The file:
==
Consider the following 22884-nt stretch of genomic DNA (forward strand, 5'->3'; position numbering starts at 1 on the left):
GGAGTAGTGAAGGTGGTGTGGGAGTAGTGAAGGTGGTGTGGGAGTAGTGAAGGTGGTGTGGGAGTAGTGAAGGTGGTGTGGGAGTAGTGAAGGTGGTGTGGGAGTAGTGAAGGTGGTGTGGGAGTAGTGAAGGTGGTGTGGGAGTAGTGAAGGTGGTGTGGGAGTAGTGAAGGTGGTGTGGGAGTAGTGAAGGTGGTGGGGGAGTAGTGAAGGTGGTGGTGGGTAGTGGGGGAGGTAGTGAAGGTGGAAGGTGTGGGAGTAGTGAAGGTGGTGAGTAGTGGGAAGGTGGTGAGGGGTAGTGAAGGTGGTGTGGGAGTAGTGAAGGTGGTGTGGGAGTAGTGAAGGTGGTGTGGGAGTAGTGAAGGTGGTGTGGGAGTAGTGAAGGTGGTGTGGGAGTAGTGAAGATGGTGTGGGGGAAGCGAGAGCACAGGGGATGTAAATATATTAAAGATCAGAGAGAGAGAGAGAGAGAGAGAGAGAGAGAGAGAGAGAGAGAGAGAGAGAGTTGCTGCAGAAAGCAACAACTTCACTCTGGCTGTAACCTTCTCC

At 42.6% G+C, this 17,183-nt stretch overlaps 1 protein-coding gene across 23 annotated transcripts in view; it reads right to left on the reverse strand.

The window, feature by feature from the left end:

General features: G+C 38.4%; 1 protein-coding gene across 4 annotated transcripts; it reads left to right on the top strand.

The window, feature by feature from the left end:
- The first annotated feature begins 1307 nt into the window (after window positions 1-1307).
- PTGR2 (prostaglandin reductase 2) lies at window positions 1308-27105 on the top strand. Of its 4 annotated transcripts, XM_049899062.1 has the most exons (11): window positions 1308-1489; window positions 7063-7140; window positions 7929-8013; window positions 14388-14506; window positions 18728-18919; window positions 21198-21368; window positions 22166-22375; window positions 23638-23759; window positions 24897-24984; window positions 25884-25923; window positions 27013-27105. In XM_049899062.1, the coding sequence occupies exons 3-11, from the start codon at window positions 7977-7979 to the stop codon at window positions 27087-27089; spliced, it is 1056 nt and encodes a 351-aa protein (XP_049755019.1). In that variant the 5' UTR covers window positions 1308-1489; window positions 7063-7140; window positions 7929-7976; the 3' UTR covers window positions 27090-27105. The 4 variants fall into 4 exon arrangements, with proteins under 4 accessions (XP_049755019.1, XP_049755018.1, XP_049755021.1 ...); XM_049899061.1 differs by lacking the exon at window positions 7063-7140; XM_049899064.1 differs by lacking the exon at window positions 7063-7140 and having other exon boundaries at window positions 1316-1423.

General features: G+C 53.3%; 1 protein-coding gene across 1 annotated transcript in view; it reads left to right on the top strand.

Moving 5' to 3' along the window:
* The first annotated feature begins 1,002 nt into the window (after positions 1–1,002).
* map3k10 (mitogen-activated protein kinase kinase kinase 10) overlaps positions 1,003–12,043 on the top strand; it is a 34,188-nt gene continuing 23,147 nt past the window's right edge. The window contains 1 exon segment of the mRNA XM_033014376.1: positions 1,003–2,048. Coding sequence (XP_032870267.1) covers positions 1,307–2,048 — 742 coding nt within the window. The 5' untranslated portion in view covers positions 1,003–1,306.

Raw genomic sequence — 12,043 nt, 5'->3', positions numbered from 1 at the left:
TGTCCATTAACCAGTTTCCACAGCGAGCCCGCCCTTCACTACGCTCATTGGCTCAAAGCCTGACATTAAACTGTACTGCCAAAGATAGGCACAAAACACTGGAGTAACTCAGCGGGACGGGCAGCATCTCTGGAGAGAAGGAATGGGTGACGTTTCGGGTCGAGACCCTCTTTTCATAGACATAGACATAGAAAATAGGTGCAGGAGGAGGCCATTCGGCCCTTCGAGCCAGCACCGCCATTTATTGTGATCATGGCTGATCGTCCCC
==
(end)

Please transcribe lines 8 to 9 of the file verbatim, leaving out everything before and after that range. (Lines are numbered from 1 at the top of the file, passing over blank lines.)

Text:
- PTGR2 (prostaglandin reductase 2) lies at window positions 1308-27105 on the top strand. Of its 4 annotated transcripts, XM_049899062.1 has the most exons (11): window positions 1308-1489; window positions 7063-7140; window positions 7929-8013; window positions 14388-14506; window positions 18728-18919; window positions 21198-21368; window positions 22166-22375; window positions 23638-23759; window positions 24897-24984; window positions 25884-25923; window positions 27013-27105. In XM_049899062.1, the coding sequence occupies exons 3-11, from the start codon at window positions 7977-7979 to the stop codon at window positions 27087-27089; spliced, it is 1056 nt and encodes a 351-aa protein (XP_049755019.1). In that variant the 5' UTR covers window positions 1308-1489; window positions 7063-7140; window positions 7929-7976; the 3' UTR covers window positions 27090-27105. The 4 variants fall into 4 exon arrangements, with proteins under 4 accessions (XP_049755019.1, XP_049755018.1, XP_049755021.1 ...); XM_049899061.1 differs by lacking the exon at window positions 7063-7140; XM_049899064.1 differs by lacking the exon at window positions 7063-7140 and having other exon boundaries at window positions 1316-1423.

General features: G+C 53.3%; 1 protein-coding gene across 1 annotated transcript in view; it reads left to right on the top strand.